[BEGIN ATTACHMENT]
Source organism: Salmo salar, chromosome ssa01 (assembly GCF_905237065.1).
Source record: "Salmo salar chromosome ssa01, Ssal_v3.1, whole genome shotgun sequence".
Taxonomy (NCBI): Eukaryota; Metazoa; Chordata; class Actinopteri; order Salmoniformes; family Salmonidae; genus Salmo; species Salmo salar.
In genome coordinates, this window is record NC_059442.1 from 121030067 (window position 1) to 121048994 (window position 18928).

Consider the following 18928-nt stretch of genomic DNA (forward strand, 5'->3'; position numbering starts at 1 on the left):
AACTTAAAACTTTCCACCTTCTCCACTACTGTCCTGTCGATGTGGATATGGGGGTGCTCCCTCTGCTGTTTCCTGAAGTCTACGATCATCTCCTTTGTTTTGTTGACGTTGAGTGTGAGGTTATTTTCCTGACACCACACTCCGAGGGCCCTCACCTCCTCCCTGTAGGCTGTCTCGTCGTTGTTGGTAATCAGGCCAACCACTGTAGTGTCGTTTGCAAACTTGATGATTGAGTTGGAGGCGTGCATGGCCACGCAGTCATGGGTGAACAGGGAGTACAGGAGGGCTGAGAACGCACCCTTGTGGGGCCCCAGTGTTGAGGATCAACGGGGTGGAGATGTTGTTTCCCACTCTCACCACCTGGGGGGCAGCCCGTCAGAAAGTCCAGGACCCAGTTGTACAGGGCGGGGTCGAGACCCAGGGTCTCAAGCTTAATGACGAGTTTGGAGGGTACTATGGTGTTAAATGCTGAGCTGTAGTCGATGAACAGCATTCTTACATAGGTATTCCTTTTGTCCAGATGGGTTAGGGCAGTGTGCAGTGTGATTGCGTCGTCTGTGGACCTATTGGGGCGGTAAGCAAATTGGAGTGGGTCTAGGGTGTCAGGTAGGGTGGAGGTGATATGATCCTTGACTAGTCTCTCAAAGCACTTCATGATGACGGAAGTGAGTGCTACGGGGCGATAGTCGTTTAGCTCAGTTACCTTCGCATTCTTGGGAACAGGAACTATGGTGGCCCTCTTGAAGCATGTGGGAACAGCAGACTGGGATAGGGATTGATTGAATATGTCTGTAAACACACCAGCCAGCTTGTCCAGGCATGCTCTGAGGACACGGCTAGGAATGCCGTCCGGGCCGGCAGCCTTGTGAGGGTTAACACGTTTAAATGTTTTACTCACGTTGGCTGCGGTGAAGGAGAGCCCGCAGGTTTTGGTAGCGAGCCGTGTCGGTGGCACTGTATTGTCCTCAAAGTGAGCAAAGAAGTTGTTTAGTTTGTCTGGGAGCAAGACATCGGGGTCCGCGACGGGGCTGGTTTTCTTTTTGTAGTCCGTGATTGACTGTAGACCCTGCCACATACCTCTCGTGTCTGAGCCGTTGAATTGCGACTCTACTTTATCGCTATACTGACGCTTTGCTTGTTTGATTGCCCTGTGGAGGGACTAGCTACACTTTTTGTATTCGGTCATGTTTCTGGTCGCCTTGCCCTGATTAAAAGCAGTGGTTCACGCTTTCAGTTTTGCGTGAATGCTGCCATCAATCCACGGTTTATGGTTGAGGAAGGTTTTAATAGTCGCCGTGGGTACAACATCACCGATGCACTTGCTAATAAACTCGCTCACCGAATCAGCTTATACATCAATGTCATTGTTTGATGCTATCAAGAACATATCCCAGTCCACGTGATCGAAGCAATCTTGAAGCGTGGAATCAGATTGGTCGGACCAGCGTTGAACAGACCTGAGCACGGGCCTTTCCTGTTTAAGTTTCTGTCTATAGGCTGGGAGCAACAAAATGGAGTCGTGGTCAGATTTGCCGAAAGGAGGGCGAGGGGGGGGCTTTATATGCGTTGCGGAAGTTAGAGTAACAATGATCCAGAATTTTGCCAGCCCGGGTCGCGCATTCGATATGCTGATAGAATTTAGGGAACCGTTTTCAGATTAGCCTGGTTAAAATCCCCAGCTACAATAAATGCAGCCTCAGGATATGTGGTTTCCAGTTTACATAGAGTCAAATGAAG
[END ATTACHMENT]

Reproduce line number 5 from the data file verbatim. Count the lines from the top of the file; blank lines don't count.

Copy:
Consider the following 18928-nt stretch of genomic DNA (forward strand, 5'->3'; position numbering starts at 1 on the left):